And everyone around the table just fell silent and stared. It was a real awkward moment. And I had to hear about it later, too: “We don’t do that here.”

I actually sold that gun not long afterwards, it turning out to be one of those things that was better wished-for than had. Although everyone including me agreed it was really an impressive piece.

Remington New Army Buffalo Model

My first handgun, the Remington New Army Buffalo Model in .44 caliber


So some time went by before my daddy couldn’t scrape up another willing victim for either bait or a “back-door man”, and I got tapped once again for the privilege.

I do not remember this guy’s name. But my daddy stuck an el-cheapo Lorcin .380 in my hand as we were heading over there and said, “Here, try this.”

I remember for a cheap gun it felt good in my hand and was a good size to carry around and I liked the way it looked too, and I started growing attached to it almost right away.

And we get over there, and we scope the place out, and this time it’s broad daylight. And daddy parks me by a door at one end of the house, where I could see along the back and cover that end too, and says, “If he pops out this door, you know what to do.”

Then he goes around to the front door and starts banging and yelling and sure enough, here comes this guy popping out of that door just like a Jack-in-the-box.

The difference this time, though, was now he’s outside with me, toe-to-toe, it’s not just his head popping out of a window I’m looking at.

So I took a step back to get well out of arm’s reach and brought up the little .380, aiming it at his chest.

And as soon as I did, his hands flew up in the air like they were spring-loaded, and he starts begging and groveling for me not to shoot him. He’s got a wife and kids to look out for, all this and that.

So I yelled for daddy and he came running and I held the gun on this guy while daddy put the cuffs on him. And we took him to jail and I remember daddy stopping at the store along the way and buying him a beer, while he told us about the ambulance business and how bad it was because no one ever wanted to pay their bill. He said they all do it, they think the ambulance ride should be free, but it isn’t… you gotta pay for it.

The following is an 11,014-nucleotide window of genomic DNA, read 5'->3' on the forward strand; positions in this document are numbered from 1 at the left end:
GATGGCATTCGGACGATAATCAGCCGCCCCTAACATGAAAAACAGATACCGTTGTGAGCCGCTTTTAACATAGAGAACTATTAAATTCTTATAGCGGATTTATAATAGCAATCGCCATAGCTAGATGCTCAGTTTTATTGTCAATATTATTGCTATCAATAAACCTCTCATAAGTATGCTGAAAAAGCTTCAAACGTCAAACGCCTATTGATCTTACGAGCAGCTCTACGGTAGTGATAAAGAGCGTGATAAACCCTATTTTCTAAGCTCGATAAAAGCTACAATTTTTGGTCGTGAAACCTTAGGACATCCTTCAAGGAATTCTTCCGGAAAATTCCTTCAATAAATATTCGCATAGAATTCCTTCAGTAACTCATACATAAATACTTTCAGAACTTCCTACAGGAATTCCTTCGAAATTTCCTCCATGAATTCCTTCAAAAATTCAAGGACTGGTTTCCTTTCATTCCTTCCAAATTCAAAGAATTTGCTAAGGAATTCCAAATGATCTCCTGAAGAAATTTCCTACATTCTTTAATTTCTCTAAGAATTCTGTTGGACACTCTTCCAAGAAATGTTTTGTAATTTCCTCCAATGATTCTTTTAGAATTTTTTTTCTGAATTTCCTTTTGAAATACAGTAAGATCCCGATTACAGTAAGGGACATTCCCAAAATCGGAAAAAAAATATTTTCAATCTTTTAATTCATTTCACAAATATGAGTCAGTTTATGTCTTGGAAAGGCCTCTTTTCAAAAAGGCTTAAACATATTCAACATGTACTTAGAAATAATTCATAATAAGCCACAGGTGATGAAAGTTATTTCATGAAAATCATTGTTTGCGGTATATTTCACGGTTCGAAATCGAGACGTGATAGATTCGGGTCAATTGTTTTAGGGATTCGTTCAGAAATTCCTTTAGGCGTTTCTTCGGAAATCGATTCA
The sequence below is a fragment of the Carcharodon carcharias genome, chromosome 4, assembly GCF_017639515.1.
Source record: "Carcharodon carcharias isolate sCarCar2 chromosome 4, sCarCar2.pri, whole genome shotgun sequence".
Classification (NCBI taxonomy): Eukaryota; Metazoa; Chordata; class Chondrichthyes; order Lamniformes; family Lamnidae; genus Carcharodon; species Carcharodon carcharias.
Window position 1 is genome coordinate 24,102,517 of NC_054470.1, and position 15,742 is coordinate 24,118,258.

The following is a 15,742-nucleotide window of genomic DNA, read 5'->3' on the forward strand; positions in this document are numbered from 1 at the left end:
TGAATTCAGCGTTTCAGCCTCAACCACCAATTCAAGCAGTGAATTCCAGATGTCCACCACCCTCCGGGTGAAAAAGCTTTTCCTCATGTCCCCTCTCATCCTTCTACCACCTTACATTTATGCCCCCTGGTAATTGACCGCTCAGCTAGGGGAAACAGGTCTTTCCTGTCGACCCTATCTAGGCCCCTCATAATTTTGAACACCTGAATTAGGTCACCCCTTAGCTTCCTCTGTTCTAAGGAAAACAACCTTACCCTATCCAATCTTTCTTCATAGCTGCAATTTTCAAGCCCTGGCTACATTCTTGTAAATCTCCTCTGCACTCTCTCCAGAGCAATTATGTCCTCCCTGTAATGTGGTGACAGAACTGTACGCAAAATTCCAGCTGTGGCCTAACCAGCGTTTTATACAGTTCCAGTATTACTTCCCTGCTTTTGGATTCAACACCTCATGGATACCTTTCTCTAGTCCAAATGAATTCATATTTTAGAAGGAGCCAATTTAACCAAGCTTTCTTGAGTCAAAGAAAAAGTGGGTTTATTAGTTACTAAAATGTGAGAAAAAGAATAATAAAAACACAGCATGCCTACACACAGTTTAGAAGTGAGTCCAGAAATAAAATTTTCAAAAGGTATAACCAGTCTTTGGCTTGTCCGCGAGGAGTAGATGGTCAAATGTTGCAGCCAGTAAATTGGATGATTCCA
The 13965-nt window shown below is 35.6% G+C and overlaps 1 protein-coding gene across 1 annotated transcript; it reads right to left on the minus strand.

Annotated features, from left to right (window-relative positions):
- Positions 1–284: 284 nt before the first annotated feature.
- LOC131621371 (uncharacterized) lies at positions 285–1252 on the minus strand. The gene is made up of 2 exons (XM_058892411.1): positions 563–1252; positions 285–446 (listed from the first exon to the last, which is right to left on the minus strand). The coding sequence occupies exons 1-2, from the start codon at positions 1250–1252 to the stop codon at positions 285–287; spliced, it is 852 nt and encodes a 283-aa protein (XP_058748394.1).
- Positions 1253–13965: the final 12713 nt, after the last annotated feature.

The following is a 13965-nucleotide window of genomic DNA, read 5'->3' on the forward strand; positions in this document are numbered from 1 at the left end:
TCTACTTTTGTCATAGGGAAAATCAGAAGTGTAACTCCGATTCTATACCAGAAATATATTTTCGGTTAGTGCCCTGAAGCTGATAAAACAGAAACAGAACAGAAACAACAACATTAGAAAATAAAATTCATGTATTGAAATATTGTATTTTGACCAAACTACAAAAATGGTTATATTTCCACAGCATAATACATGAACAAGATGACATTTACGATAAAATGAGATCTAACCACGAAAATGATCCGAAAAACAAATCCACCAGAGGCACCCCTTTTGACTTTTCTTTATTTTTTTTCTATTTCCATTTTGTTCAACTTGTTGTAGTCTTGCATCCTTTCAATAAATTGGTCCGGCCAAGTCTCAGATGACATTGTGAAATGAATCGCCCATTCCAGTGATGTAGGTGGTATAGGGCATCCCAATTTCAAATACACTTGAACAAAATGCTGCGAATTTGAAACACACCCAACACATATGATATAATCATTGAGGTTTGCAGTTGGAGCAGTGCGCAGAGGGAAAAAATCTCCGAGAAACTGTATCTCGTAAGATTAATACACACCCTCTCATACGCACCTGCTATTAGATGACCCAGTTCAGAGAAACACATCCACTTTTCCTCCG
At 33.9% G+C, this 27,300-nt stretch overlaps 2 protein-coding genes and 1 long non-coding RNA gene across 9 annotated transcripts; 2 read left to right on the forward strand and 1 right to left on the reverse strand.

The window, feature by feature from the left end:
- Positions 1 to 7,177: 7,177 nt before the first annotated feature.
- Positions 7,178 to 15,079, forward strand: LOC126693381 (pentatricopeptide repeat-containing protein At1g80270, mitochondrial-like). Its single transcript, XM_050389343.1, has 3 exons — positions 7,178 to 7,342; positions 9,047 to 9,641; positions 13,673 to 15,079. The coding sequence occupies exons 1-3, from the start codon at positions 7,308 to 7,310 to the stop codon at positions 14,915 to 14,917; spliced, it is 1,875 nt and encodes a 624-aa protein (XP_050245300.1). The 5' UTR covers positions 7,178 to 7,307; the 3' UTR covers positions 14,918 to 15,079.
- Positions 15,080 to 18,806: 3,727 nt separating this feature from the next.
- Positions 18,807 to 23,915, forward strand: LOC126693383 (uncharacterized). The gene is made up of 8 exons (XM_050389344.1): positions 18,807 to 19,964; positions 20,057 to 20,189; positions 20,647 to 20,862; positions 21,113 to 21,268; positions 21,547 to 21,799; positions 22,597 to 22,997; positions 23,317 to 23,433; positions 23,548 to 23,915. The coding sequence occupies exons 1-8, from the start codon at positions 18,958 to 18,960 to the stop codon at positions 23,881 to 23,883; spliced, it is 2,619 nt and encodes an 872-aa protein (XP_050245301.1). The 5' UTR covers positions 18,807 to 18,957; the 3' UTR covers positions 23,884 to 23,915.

But having these two initial experiences to rub together allowed me to actually form some solid conclusions about drawing-down on strangers, and I quickly decided that no gun was probably big enough to intimidate some of them, but for the average Joe: pick a gun, any gun, because any gun will do.

In fact, I once saved my own life with an unloaded derringer, just running a straight-up bluff. It was the only thing I had on me at the time. But it worked like a charm, just the sight of it, to stand-down multiple attackers I have no doubt in my mind would have probably gang-raped me and beaten me to death. They were out for blood. But I walked away that day without a scratch, all thanks to an unloaded gun no bigger than a pack of cigarettes.

Nobody wanted to die that day, it seems.


So you know, I’ve carried my share of guns around, and fooled with a whole lot of others, and I like the .380 because it’s not too little and not too big, it fits in my hand like it was custom-tailored just for it, it’ll pack away just about anywhere conveniently — in a waistband, pocket or purse — and all the experts agree it makes a perfectly adecuate man-stopper.

I’ve run I don’t know how many rounds of different types through several different .380s and shooting at a variety of targets at this point, and I’d have to say I’ve grown a lot of respect for the caliber and it’s real-life capabilities. To anyone in doubt I would say this: “Let me shoot you with one, and we’ll see what you have to say then.” Not a good idea? I thought so…

I typically wear jeans and a loose-fitting blouse, and carry mine tucked in my waistband behind my back. And I’ve found it’s this very size pistol that rides best there: anything bigger is just too clunky and too cumbersome, and anything smaller I have a hard time retaining where I want it and getting it out quickly whenever I need it.

Hollow points are a must with this caliber if you want confidence in its stopping power, and you should save your money and get the highest-quality specimen you can afford, do not try and get by cheap. This is one machine you pray you never have to use, but need to function flawlessly and dependably if and when you do.

It kills me that the same person who would gladly pay $500,000 for brain surgery would balk at spending $500 on a high-quality pistol. When your very life is on the line, what’s the difference? And with the $500 pistol, you may even successfully avoid the brain surgery altogether, thus sticking $499,500 straight in your pocket and probably a year’s worth of migraines too. Now that’s what I call savings!